One of my favorite courses in my art history graduate school program was Museum Studies. It was one of the only classes I took that felt extremely applicable to me as I considered a career in the museum world. One of the major end-of-semester projects included working with a local museum to create a K-12 curriculum based on an exhibit they had on display. After writing the curriculum, we had to present the lessons in front of our peers and the museum staff onsite at the museum. This project involved innovation, creativity, and problem solving. It was complex, meaningful, and relevant. I still remember details from that project because it was connected to a real museum exhibit and real staff.
Bringing real-world challenges into the classroom engages students, and demonstrates to them how their education applies to the world around them. It takes education from abstraction to reality, and prepares students for real life outside of school. Knowledge sticks because students can relate to it outside of the classroom.
Here are four ways to bring the real world into your classroom:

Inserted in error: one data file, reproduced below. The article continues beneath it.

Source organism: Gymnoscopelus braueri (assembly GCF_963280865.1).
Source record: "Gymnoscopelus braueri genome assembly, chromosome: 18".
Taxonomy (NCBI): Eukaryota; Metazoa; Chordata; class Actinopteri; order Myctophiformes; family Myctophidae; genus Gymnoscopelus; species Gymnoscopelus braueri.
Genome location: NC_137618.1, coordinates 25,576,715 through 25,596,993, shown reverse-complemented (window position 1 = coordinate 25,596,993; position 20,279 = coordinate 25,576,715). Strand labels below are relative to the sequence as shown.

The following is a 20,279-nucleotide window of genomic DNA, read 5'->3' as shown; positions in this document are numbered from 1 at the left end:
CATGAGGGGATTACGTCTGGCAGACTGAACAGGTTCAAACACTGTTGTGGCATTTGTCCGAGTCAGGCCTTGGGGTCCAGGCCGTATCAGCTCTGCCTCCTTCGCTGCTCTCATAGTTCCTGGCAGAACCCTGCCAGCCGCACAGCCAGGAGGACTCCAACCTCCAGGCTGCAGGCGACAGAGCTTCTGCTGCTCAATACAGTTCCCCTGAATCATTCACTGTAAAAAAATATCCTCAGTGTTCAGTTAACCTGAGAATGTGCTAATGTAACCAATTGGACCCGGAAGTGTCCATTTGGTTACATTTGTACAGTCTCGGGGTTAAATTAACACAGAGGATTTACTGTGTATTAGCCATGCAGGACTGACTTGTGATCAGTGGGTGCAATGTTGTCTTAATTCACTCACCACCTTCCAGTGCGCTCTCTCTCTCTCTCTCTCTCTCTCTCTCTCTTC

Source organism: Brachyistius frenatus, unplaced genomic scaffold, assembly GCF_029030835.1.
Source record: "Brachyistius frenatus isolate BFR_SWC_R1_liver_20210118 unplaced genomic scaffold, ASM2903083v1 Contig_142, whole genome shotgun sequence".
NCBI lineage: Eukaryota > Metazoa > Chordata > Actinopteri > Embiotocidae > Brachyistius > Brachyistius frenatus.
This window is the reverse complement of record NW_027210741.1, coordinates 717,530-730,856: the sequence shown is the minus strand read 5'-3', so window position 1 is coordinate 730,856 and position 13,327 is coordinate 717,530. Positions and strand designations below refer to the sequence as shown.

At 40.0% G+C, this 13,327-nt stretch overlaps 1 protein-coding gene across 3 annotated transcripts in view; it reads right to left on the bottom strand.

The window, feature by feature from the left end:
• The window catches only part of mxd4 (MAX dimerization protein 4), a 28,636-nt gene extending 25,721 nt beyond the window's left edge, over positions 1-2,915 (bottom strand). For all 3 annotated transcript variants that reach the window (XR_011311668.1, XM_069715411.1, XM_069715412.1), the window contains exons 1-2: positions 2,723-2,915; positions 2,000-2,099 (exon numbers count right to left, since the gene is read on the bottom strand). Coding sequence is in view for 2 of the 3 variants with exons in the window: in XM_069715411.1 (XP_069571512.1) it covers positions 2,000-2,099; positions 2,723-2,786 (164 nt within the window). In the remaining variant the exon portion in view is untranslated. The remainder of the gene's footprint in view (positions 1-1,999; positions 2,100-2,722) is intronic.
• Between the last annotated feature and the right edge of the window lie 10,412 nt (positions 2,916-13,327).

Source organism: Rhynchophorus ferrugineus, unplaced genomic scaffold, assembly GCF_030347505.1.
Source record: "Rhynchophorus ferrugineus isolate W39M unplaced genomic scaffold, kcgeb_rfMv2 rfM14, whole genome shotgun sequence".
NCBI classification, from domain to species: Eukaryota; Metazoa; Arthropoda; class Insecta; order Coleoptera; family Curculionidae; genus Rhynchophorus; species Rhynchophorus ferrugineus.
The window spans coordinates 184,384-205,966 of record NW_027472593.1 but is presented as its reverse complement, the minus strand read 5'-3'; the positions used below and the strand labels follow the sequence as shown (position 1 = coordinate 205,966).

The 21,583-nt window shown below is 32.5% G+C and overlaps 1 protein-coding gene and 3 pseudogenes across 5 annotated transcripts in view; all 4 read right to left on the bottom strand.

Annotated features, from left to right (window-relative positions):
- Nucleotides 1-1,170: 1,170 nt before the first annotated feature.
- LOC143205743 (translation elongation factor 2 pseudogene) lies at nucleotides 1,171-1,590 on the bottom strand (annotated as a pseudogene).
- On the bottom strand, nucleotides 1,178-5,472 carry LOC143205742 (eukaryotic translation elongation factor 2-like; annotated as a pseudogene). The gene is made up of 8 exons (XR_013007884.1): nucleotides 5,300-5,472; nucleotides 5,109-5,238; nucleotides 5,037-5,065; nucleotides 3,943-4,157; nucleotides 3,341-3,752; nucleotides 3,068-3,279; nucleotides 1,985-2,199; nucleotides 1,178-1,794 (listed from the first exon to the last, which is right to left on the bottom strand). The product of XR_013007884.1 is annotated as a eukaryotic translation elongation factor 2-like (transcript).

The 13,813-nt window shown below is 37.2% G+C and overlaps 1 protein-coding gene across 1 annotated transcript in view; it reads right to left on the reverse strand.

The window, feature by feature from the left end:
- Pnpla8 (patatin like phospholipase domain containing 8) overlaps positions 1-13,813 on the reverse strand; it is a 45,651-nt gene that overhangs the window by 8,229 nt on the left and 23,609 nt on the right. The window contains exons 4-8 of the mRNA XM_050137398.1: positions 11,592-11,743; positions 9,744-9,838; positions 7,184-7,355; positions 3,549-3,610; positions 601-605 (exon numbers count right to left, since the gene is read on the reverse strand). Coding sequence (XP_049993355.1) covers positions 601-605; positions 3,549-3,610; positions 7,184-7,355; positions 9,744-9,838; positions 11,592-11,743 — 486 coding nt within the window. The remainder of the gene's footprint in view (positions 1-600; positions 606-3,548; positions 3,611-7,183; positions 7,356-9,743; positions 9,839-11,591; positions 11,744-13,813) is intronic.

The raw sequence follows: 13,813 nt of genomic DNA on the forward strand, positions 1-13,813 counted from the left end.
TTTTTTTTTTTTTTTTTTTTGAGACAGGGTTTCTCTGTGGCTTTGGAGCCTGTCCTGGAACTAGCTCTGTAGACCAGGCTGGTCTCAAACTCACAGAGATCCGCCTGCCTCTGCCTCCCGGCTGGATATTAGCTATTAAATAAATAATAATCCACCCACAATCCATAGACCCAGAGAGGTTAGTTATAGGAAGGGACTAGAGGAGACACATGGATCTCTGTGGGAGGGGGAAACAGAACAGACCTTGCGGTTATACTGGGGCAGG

1 Pick a social issue and find an organization that supports it.
Or better yet, ask the students to pick a social issue that is important to them. Once you find an organization that your class wants to support, do some research on the organization prior to taking any action, to figure out what might be helpful for them (with or without the kids). If possible, get into contact with them to see what needs they have. Chances are they have some ideas, and this will give your students an opportunity to brainstorm solutions that will actually be helpful for the organization. When I worked at a science center, we got in touch with the local animal shelter to see what they needed, and they requested cat toys. Asking them first narrowed down the problem for our students so they could focus on something tangible much more quickly. This made it less overwhelming for students, and they were able to figure out how to make their own cat toys. And, this type of work can still be tied to standards. A project where students make something might address engineering and/or other STEM standards. If you decide to lead a fundraising campaign, this could be tied to ELA or social studies standards by focusing on the economics of the fundraiser, or on its advertising by writing a letter for the local paper or school newsletter, creating posters around the school and other community spaces, and making video ads to be played around the school.
2 Pay attention to what is going on in the local community.